October 28, 1940. A Day of Remembrance and National Pride. The Anniversary of "NO" commemorates Greece's denial of the Italian demands contained in the ultimatum served to Ioannis Metaxas, resulting in the country's "entry" into World War II and the start of the Greek-Italian war.
The nightmare of the war began when in the early morning hours of October 28, 1940, the Italian Ambassador to Athens, Emanuele Grazi, personally handed over an ultimatum to the Greek dictator Ioannis Metaxas, at his home in Kifissia.
It demanded the free passage of the Italian army from the Greek-Albanian border, in order to then occupy some strategic points of the Greek Kingdom (ports, airports, etc.), for the needs of supplies and other facilities for its subsequent advance to Africa.
The answer was "NO" and so Italian military forces began military operations to invade Greece through the Greek-Albanian border.
Grazi himself describes the scene in his memoirs, published in 1945:
"As soon as we sat down, I told him that my government had instructed me to make a very urgent announcement and without further ado I gave him the text. Metaxas started reading it. The hands holding the paper trembled slightly, and through the glasses I could see his eyes watering as usual when he was excited. When he had finished reading, he looked me in the face and said in a sad but steady voice, "Alors, c'est la guerre!" (so we have a war).
I replied that the Italian government hoped that the Greek government would accept its demands and allow the Italian troops to pass freely, which would begin their movements at 6 in the morning. Metaxas then asked me if I could think that even if he intended to surrender, it would be possible for him to receive the king's orders within three hours and give the necessary instructions for the free passage of the Italian troops. "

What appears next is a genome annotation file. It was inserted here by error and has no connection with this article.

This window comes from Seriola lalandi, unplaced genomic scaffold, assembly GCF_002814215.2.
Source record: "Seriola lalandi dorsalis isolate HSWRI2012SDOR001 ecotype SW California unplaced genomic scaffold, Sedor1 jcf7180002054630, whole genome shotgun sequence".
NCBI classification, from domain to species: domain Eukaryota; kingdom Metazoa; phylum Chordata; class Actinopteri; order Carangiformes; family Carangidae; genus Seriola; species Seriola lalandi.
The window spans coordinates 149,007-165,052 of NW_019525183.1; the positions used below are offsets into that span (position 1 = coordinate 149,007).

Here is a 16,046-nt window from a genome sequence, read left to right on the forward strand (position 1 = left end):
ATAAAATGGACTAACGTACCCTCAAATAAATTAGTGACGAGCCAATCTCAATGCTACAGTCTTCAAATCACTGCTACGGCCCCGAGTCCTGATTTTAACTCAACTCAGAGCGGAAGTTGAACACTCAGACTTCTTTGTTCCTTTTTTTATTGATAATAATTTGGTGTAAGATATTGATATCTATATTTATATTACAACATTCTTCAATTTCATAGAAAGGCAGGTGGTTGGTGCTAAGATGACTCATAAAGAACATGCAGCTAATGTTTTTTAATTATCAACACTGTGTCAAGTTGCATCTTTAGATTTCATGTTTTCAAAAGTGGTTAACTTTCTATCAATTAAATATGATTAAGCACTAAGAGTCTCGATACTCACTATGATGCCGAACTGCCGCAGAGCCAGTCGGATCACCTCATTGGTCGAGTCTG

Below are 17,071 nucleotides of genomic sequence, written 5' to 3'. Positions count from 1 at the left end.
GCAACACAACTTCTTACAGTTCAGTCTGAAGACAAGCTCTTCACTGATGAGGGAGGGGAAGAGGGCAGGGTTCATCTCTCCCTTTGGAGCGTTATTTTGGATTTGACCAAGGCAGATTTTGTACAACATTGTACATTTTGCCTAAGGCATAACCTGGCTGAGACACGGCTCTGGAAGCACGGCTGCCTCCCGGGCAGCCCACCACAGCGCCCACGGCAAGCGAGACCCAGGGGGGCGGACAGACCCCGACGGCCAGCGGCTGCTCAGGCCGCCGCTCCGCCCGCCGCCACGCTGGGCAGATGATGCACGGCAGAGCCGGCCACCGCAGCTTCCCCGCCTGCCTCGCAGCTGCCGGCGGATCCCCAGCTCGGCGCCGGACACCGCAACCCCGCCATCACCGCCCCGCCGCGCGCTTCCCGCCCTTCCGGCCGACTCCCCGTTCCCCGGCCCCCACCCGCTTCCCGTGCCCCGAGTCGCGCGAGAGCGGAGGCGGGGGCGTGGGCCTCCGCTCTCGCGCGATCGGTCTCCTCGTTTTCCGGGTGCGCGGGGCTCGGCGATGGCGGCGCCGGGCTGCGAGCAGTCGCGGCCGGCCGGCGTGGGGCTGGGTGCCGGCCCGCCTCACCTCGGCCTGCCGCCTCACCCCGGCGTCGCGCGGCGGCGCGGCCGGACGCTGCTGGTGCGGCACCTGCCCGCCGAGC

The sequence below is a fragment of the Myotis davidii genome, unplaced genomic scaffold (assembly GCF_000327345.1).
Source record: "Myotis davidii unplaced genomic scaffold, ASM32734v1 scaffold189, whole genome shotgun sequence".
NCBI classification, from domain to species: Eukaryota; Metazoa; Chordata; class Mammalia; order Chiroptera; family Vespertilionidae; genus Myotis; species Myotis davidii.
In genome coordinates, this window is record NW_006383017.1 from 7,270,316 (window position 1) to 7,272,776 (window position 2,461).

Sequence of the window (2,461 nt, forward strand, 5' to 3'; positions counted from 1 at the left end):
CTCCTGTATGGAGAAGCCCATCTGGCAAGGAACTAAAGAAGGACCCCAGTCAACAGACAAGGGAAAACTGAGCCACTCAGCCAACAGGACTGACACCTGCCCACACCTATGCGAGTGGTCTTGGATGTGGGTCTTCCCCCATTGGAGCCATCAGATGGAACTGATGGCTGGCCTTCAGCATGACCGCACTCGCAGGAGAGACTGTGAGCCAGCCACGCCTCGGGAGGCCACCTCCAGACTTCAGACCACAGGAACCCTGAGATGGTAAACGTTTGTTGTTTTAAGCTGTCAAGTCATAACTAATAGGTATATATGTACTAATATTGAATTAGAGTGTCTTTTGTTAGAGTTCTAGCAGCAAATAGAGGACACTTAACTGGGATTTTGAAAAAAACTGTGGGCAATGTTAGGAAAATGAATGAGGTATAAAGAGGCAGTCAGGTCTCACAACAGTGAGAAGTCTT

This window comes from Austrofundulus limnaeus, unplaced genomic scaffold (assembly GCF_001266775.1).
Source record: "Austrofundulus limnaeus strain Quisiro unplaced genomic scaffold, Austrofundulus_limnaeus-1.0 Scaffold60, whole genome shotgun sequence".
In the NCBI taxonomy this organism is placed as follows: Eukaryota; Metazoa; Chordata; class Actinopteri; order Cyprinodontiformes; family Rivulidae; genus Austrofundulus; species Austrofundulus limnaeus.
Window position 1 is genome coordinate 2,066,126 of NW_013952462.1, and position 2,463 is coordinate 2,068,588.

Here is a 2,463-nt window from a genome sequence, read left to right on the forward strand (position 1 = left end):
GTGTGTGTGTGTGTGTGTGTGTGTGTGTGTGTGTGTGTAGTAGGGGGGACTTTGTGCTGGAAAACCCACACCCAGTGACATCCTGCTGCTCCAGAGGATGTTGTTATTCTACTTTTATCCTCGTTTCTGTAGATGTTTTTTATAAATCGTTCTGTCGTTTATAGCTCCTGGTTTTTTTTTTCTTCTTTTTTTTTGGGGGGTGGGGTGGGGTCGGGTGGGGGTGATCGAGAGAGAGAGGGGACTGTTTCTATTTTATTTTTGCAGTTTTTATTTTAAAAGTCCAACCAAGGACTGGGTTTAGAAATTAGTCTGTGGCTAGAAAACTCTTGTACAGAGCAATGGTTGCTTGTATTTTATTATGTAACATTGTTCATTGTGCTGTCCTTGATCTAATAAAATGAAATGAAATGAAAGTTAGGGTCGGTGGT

Metaxas at that time had expressed the Greek popular sentiment, the denial of submission, and this denial passed to the then Greek press with the word "NO".
It is noted that the word "NO" was presented for the first time as a title in the main article of the newspaper Elliniko Mellon by N. P. Efstratios on October 30, 1940.
It was then adopted as a slogan, by other newspapers, and for the following occasions, such as the cover of the newspaper Vradyni, on April 6, 1941 on the occasion of the German invasion of Greece.
The anniversary of "NO" was celebrated for the first time during the years of Occupation. The first celebration took place in the main building and in the courtyard of the University of Athens on October 28, 1941. On the second anniversary (28/10/1942), the celebration took place in Syntagma Square on the initiative of the EPON and PEAN organizations.
Events and demonstrations that day took place in other cities as well. In Piraeus, rallies were held, someone climbed on a chair, gave a short speech, and then disbanded, in order to avoid the intervention of the carabinieri. The anniversary was officially celebrated for the first time on October 28, 1944 with a parade in front of Prime Minister Georgios Papandreou.
The Church of Greece decided, in 1952, to move the feast of Agia Skepi from October 1 to October 28, on the grounds that the Virgin Mary helped the Greek Army in the war in Albania.
Every year on this day in Thessaloniki, the official celebration with all brilliance, in the presence of the President of the Republic and other officials, with a large military parade, which coincides with the celebration of the liberation of the city during the First Balkan War and his memory patron saint of Agios Dimitrios on October 26. In Athens and other cities, student parades take place, with the Greek flag adorning public and private buildings.